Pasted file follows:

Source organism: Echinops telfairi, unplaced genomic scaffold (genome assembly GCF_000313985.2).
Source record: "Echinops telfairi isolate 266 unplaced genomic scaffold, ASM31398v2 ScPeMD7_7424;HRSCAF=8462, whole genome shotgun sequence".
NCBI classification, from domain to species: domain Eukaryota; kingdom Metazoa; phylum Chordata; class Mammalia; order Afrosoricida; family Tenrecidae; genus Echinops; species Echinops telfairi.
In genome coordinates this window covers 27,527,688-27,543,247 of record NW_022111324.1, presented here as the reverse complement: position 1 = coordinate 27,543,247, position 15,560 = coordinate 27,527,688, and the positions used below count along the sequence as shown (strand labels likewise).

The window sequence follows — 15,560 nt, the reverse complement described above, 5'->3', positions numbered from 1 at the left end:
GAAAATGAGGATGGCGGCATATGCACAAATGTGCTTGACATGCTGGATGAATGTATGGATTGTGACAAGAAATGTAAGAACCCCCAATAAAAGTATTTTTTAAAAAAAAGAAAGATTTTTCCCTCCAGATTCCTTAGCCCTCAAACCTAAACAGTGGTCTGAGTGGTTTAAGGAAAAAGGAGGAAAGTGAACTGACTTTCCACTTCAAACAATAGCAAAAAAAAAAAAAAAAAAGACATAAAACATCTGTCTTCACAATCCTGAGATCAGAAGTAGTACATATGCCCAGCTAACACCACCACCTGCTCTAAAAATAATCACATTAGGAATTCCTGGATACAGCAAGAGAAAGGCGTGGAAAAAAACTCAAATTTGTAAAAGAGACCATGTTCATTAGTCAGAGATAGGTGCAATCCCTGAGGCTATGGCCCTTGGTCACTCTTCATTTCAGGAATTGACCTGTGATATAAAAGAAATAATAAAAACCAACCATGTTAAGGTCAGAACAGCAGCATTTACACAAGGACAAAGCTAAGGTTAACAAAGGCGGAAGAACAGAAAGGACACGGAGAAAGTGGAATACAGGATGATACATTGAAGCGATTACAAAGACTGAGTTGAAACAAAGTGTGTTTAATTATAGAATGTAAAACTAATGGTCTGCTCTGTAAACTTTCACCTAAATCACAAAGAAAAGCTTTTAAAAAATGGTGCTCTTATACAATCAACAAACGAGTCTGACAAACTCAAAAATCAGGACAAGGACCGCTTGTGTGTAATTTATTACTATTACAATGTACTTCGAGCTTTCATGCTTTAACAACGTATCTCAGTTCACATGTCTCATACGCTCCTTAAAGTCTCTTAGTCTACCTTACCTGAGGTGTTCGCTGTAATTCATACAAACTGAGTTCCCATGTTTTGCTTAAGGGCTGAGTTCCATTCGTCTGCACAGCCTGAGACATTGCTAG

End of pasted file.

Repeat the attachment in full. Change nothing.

Source organism: Echinops telfairi, unplaced genomic scaffold (genome assembly GCF_000313985.2).
Source record: "Echinops telfairi isolate 266 unplaced genomic scaffold, ASM31398v2 ScPeMD7_7424;HRSCAF=8462, whole genome shotgun sequence".
NCBI classification, from domain to species: domain Eukaryota; kingdom Metazoa; phylum Chordata; class Mammalia; order Afrosoricida; family Tenrecidae; genus Echinops; species Echinops telfairi.
In genome coordinates this window covers 27,527,688-27,543,247 of record NW_022111324.1, presented here as the reverse complement: position 1 = coordinate 27,543,247, position 15,560 = coordinate 27,527,688, and the positions used below count along the sequence as shown (strand labels likewise).

The window sequence follows — 15,560 nt, the reverse complement described above, 5'->3', positions numbered from 1 at the left end:
GAAAATGAGGATGGCGGCATATGCACAAATGTGCTTGACATGCTGGATGAATGTATGGATTGTGACAAGAAATGTAAGAACCCCCAATAAAAGTATTTTTTAAAAAAAAGAAAGATTTTTCCCTCCAGATTCCTTAGCCCTCAAACCTAAACAGTGGTCTGAGTGGTTTAAGGAAAAAGGAGGAAAGTGAACTGACTTTCCACTTCAAACAATAGCAAAAAAAAAAAAAAAAAAGACATAAAACATCTGTCTTCACAATCCTGAGATCAGAAGTAGTACATATGCCCAGCTAACACCACCACCTGCTCTAAAAATAATCACATTAGGAATTCCTGGATACAGCAAGAGAAAGGCGTGGAAAAAAACTCAAATTTGTAAAAGAGACCATGTTCATTAGTCAGAGATAGGTGCAATCCCTGAGGCTATGGCCCTTGGTCACTCTTCATTTCAGGAATTGACCTGTGATATAAAAGAAATAATAAAAACCAACCATGTTAAGGTCAGAACAGCAGCATTTACACAAGGACAAAGCTAAGGTTAACAAAGGCGGAAGAACAGAAAGGACACGGAGAAAGTGGAATACAGGATGATACATTGAAGCGATTACAAAGACTGAGTTGAAACAAAGTGTGTTTAATTATAGAATGTAAAACTAATGGTCTGCTCTGTAAACTTTCACCTAAATCACAAAGAAAAGCTTTTAAAAAATGGTGCTCTTATACAATCAACAAACGAGTCTGACAAACTCAAAAATCAGGACAAGGACCGCTTGTGTGTAATTTATTACTATTACAATGTACTTCGAGCTTTCATGCTTTAACAACGTATCTCAGTTCACATGTCTCATACGCTCCTTAAAGTCTCTTAGTCTACCTTACCTGAGGTGTTCGCTGTAATTCATACAAACTGAGTTCCCATGTTTTGCTTAAGGGCTGAGTTCCATTCGTCTGCACAGCCTGAGACATTGCTAG